Engineering’s Mark Yim and Michael Posa and Nursing’s Pam Cacchione
Engineering’s Mark Yim and Michael Posa and Nursing’s Pam Cacchione
Engineering’s Mark Yim and Michael Posa and Nursing’s Pam Cacchione

Pikul loved the idea and started working with Cacchione to increase the impact of the NSF grant. Together, they took their ideas one step further by adding the portable seat lift design as an initial prototype for the inflatable robotic mat for hospital beds that would assist nurses in moving and turning patients. This intervention would prevent patients from developing pressure injuries and alleviate strain on nurses who are often tasked with moving patients by hand and injuring themselves in the process. Pressure injuries are dangerous, and are caused by prolonged pressure on a part of the body, especially on bony areas such as the heels, ankles, hips, and tailbone. When patients are unable to move themselves, they are put at high risk for developing pressure injuries, creating the need for nurses to reposition patients every few hours. This repeated strain on nurses and healthcare staff can add up to major musculoskeletal injuries that worsen throughout their career.

“Nurses’ injuries are a big problem,” Pikul says. “Many highly qualified nurses are leaving the profession early due to the difficulty of moving patients around. And, as nurses leave the field, the burden is increased for the nurses who remain and the cycle continues.”

A survey conducted by the American Nurses Association found that 56 percent of musculoskeletal pain in nurses was caused or exacerbated by their daily work, 42 percent reported being injured at least once during a 12-month period, and 52 percent reported chronic back pain. Nurses are advised to make use of hospital technologies to reduce strain when moving patients, such as mechanical patient lifts, ceiling mounted lifts and lateral transfer aids. Despite these interventions, Pikul discovered that 12 percent of nurses are leaving the field as a result of patient handling injuries.

“It’s not always one big injury,” says Nina Solis, a nurse in the Hematology and Oncology ward at the Hospital of the University of Pennsylvania and a member of the hospital’s Committee for Safe Patient Handling. “If you’re assisting a patient into a chair and they put their weight on you, you might not get a severe injury from that, but the repeated strain and smaller injuries can compound over time and lead to a major issue.”

“More than that, manually moving a patient is very invasive,” Solis adds. “Often times, complete patients — patients who cannot move themselves at all — aren’t fully aware of why they are being moved. They get anxious and uncomfortable and sometimes people refuse to be moved. I think if there was a technology to move patients more discreetly, the patients themselves would be more relaxed and get more rest.”

Pikul’s technology has the potential increase patient comfort as well. “When you think about it,” Pikul adds, “a hospital bed is already a robot. It bends to different shapes and has sensors to monitor vital signs. They’re already sophisticated systems, they’re just bad at moving people. And we want to fix that.”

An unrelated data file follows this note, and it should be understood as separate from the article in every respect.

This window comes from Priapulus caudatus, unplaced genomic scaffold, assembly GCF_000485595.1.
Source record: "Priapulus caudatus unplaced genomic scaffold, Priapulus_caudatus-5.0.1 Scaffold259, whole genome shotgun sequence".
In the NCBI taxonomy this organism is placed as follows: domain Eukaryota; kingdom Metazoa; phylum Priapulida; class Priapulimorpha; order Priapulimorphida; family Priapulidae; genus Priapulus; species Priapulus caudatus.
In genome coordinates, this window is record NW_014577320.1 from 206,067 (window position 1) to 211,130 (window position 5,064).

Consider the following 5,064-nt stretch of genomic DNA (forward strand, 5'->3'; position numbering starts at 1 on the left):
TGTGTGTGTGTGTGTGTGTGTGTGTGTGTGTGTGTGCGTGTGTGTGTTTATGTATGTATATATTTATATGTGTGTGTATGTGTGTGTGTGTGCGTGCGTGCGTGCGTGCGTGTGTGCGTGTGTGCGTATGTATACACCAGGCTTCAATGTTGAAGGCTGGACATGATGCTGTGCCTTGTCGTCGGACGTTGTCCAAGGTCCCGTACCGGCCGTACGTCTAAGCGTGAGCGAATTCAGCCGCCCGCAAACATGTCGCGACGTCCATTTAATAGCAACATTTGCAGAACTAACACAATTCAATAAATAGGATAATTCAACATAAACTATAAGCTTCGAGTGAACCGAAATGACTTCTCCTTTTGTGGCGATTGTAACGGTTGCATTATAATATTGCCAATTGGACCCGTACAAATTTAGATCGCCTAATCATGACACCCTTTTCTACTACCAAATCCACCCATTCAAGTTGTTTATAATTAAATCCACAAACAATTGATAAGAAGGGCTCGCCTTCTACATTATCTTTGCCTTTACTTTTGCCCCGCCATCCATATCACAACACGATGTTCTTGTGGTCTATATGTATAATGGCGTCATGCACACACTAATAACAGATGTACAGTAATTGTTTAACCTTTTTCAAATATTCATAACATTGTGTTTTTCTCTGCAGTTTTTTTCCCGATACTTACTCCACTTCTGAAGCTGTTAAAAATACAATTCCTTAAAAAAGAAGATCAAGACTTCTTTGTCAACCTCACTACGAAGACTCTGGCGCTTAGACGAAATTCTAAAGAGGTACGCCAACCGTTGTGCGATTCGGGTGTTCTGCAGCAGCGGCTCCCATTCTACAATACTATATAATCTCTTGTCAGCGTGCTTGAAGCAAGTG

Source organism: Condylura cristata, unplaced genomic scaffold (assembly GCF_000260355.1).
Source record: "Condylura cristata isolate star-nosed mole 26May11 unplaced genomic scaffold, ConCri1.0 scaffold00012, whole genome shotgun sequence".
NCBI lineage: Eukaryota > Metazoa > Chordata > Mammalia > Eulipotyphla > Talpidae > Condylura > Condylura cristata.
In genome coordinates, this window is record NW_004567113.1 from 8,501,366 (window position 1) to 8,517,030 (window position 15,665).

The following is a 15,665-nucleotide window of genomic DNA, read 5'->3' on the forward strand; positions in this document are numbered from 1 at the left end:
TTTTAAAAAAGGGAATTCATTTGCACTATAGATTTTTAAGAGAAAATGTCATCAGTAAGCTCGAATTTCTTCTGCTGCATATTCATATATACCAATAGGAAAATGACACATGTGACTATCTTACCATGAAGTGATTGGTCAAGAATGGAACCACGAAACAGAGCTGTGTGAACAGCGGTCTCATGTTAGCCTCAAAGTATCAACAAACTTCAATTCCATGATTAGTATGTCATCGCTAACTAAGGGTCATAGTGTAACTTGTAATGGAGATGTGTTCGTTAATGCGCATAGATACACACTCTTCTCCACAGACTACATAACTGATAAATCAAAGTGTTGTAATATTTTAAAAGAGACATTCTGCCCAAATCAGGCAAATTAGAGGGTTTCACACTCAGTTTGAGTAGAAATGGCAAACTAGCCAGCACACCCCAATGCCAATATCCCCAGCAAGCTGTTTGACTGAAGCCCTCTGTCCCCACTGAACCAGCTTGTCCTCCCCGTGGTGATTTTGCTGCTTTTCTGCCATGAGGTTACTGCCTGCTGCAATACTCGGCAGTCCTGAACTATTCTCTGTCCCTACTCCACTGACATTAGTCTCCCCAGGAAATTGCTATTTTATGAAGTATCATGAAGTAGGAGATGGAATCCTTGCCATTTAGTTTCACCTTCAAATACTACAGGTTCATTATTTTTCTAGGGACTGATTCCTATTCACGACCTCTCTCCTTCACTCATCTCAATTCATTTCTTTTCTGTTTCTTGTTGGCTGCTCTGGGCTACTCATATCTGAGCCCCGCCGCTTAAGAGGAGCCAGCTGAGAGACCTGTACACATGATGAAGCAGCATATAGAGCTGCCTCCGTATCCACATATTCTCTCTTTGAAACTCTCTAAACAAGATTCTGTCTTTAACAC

Cacchione is excited about the collaboration between Penn Engineering and Penn Nursing and the potential of their joint research.

“It has been really fun working with Penn Engineering, and I’ve enjoyed it very much,” says Cacchione. “There is great synergy between the Schools of Nursing and Engineering because the Nursing school has access to patients and clinical ideas. We are working together to conceptualize engineering ideas and apply them to something that will be meaningful for a patient.”

“This project is about education too.” Pikul says. “Hopefully, the interaction between Nursing and Engineering will give the nurses an appreciation for the capabilities of robotics in modern healthcare, and give roboticists appreciation for the challenges of working with people.”

With his National Science Foundation-funded research, Pikul is laying the groundwork for soft robotics as an innovative field that will help to create the future of robots. Pikul wants to build robots that are safe for close contact with humans and will open up new jobs for robots in everyday life. If he can achieve this, then robots as we understand them will be forever changed as they move from industrial machines on factory floors to intimate technologies involved in all aspects of human health, home and care.

“Safe interaction with robots will be the future of work,” Pikul says. “More and more we are going to be surrounded by and assisted by technology and we want to make sure that we’re doing that in an environment that doesn’t endanger humans. Ultimately, we want people to use these robots so that they make a difference and improves people’s lives.”

Penn Engineering

University of Pennsylvania’s School of Engineering and Applied Science

Penn Engineering

Written by

Penn Engineering

University of Pennsylvania’s School of Engineering and Applied Science